Hitchhiking to Thy (Everyday Adventures in North Jutland, week 9)

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We quickly got our first lift to Randers.

Our everyday adventures in Thisted Municipality was somewhat different than we could’ve imagined.
As in all the previous municipalities in North Jutland we had visited, it was of course the idea that we should drive around and stay in our car and our home, Turtle.

But no, that’s not how it went.
During the weekend before our trip to Thy, Turtle broke down and we kept him at my little brothers (Turtle’s chief mechanic) home in Djursland. And how do you get to Thy then?

We considered various options, but ended up with a solution that allowed us to leave immediately and which made it all just so unpredictable that it could be categorized as a true adventure.
We packed a bag, went out to the road and hitchhiked. And after only a very short while we were picked up and got a lift into Randers – then we were on our way.

An agreement in Aars I would be sure not to miss, was the reason why we got on the bus for the next part of the route, but from Aars to Thy we were back hithhiking again.
6 lifts and 2 ferries later we were in Hurup in Thy. Here we’d found a shelter in the middle of town on our shelter app and thought it was the perfect place to camp. But there was just no shelter.

For the first time in the time we’ve used the shelter app, we recorded a mistake – and right now, where we had traveled all the way from Aars and just needed to rest.
But there was nothing else to do, but to walk the 2 kilometers to Ashøje Forest, where the closest shelter was before we could take off our backpacks and lay down on the sleeping pads with our legs up.

To accept a gift
The next morning we went back to Hurup, since we had to make a 30 min. public presentation about our lifestyle on 4 wheels in connection with the library’s morning event. There were just under 50 attendees to the event and many of them curiously asked for our presentation and provided tips on who and what to visit in the local area, now that we were here. Some of them even came with invitations to us, including Inge-Marie and Ulla.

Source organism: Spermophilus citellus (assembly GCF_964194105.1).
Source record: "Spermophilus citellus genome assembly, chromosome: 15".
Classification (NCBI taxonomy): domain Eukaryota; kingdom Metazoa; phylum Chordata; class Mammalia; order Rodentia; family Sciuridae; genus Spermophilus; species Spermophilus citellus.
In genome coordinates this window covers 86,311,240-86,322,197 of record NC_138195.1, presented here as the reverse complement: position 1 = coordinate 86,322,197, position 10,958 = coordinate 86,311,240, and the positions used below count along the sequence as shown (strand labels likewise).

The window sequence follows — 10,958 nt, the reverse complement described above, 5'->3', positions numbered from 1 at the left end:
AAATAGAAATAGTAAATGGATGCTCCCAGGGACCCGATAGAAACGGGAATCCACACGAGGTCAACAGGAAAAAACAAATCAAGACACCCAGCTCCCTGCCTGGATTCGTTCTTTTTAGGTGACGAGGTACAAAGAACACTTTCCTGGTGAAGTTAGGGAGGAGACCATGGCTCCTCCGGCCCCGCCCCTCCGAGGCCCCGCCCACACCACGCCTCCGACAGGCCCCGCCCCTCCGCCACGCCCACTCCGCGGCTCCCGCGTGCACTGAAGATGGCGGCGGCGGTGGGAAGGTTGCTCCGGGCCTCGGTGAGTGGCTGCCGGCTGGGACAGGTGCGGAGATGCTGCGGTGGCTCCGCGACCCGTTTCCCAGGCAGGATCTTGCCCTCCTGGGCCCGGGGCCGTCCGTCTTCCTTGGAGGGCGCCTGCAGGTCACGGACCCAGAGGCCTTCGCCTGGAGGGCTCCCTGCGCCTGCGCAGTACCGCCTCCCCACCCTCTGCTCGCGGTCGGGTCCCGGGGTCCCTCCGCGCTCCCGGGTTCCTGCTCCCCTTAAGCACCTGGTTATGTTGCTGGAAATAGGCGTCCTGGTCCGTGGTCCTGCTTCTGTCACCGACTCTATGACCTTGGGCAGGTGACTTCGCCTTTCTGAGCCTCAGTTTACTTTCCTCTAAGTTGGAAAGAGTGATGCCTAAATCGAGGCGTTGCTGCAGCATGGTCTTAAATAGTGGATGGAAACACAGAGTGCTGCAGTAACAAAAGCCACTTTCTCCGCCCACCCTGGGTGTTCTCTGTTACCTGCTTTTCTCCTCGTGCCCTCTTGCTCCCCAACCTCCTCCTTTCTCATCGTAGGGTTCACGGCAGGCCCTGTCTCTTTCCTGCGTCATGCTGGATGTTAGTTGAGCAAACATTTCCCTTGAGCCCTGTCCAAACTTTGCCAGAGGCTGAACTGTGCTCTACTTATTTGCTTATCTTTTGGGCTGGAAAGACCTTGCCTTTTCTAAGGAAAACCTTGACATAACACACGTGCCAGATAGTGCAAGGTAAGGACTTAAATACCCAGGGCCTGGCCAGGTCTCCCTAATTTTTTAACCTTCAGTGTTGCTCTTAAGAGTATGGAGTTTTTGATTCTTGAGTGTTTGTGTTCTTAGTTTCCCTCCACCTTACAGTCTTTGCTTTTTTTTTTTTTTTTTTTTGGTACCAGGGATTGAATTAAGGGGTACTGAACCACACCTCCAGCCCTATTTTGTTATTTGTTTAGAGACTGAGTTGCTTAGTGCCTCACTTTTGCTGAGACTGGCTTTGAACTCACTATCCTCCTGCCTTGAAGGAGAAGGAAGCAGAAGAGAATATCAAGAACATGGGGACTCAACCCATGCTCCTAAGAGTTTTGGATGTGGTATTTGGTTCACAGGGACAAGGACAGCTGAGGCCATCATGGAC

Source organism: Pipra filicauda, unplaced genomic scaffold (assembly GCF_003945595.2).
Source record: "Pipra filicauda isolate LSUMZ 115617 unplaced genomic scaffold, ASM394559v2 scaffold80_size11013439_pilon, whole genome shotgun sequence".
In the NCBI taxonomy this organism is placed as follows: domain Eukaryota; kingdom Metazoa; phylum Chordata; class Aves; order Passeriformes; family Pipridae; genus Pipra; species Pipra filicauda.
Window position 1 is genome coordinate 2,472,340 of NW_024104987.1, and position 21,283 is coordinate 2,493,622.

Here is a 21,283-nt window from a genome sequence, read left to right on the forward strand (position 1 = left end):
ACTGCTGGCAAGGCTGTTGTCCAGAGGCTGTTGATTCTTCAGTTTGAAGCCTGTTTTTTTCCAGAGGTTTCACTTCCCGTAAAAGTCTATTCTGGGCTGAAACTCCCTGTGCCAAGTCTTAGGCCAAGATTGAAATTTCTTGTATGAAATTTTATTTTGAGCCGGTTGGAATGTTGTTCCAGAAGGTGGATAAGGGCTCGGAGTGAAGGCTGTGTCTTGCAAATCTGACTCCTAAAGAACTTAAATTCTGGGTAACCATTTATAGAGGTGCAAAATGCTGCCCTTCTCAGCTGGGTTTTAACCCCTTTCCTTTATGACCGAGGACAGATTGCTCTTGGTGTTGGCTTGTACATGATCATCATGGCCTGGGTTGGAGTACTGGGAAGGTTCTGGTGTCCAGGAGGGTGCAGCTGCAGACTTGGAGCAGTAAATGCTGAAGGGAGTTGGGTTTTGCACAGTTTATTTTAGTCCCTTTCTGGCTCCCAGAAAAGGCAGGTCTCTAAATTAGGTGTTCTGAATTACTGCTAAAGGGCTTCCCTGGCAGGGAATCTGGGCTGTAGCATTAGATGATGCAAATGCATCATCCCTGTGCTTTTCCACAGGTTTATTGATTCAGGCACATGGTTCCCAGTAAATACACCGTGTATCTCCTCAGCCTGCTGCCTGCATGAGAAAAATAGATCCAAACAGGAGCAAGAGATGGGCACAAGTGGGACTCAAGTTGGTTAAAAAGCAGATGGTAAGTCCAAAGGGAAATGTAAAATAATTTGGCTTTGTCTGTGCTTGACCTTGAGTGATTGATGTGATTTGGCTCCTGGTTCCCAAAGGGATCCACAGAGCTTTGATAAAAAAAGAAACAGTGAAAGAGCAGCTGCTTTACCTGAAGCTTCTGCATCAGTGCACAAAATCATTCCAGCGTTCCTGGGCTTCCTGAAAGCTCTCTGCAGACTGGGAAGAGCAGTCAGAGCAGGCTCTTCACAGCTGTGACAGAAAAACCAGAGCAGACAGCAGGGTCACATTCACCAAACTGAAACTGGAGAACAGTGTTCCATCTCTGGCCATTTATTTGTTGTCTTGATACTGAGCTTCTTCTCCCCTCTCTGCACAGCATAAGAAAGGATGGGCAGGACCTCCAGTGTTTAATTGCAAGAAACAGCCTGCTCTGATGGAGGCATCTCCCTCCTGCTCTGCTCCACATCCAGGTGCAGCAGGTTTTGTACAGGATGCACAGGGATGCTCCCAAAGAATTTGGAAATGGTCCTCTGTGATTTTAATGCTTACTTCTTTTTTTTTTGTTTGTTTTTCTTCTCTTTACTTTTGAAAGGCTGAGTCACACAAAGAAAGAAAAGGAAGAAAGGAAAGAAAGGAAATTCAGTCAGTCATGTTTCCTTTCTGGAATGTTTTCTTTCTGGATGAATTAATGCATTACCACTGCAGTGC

Ulla and her husband are in charge of Sydthy Swimming Pool and Sydthy Spa and Ulla came after the presentation and invited us in both places.
This meant that our afternoon was spend in the swimming pool.

It was really magnanimous of Ulla and initially it seemed a bit overwhelming and was hard to say yes to. But as you will discover in this and other blog posts, it’s far from unique that there’s someone who offers us something like that without expecting to get something back – and of course it’s something that Morten and I have talked about .

As I said, it has sometimes been difficult to say yes, because “I don’t want to bother anyone” or “I can’t give you something back” or what I’m thinking at the moment.
But gradually it has come to my mind that there are probably two primary reasons why people offer us things / their help.
I think some of those we meet have the experience that Morten and I have actually given them something by sharing our stories. They feel enriched and now they want to give something back.

And then there’s the other motivational factor that I think most people can recognize: being happy even by making others happy.
And I think that’s also one of the primary reasons why people give us things and / or offer us help without asking for anything in return.
They can see that they can contribute something and make us happy by giving us something and / or helping us because it’s clear we don’t have that much. And that makes them happy to make us happy.